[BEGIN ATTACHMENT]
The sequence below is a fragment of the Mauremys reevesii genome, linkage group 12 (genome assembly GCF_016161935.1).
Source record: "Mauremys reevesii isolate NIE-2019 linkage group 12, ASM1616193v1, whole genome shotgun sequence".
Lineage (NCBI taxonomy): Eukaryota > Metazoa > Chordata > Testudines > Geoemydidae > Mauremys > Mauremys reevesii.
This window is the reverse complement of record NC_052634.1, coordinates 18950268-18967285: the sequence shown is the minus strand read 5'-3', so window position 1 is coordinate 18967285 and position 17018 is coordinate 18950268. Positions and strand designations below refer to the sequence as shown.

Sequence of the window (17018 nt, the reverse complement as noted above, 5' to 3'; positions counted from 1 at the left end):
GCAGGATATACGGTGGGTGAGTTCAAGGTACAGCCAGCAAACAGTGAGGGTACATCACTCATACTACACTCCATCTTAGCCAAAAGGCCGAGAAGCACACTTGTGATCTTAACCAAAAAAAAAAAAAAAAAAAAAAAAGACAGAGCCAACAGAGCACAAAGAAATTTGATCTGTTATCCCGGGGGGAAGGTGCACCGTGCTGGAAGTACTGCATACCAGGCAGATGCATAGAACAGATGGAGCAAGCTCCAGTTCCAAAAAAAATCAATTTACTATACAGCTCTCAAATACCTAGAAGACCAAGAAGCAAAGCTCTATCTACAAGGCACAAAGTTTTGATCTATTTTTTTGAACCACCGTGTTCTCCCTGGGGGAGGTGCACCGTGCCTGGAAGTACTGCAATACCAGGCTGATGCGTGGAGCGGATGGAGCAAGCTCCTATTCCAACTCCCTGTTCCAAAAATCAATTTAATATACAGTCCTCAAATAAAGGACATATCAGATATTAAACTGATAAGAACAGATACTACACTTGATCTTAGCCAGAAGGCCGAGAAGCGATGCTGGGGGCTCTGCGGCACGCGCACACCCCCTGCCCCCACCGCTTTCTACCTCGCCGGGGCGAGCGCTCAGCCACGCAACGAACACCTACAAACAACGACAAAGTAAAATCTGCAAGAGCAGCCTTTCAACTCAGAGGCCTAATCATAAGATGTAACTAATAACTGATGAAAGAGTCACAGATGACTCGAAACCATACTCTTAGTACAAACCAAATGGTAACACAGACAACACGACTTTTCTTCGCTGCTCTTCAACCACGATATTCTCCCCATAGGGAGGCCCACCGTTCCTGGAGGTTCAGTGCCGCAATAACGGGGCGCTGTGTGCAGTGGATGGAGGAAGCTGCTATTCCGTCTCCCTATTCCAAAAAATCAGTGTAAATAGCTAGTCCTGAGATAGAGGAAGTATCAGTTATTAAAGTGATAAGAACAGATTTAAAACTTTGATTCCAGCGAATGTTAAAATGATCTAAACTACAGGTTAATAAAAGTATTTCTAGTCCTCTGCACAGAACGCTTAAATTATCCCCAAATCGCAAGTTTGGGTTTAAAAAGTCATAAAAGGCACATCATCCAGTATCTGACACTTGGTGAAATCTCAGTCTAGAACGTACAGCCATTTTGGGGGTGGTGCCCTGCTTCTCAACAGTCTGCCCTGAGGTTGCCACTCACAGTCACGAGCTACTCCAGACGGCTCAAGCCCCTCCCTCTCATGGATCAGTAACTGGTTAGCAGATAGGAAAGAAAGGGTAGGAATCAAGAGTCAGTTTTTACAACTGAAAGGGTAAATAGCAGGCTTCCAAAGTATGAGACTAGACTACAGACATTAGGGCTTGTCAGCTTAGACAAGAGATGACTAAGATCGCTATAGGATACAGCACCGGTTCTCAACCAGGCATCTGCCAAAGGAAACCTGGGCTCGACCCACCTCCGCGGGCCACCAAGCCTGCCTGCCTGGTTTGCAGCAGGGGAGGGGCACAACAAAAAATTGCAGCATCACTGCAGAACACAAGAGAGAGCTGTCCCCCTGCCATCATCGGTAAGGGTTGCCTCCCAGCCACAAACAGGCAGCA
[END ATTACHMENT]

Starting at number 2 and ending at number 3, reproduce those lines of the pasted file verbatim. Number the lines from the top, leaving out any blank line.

Source record: "Mauremys reevesii isolate NIE-2019 linkage group 12, ASM1616193v1, whole genome shotgun sequence".
Lineage (NCBI taxonomy): Eukaryota > Metazoa > Chordata > Testudines > Geoemydidae > Mauremys > Mauremys reevesii.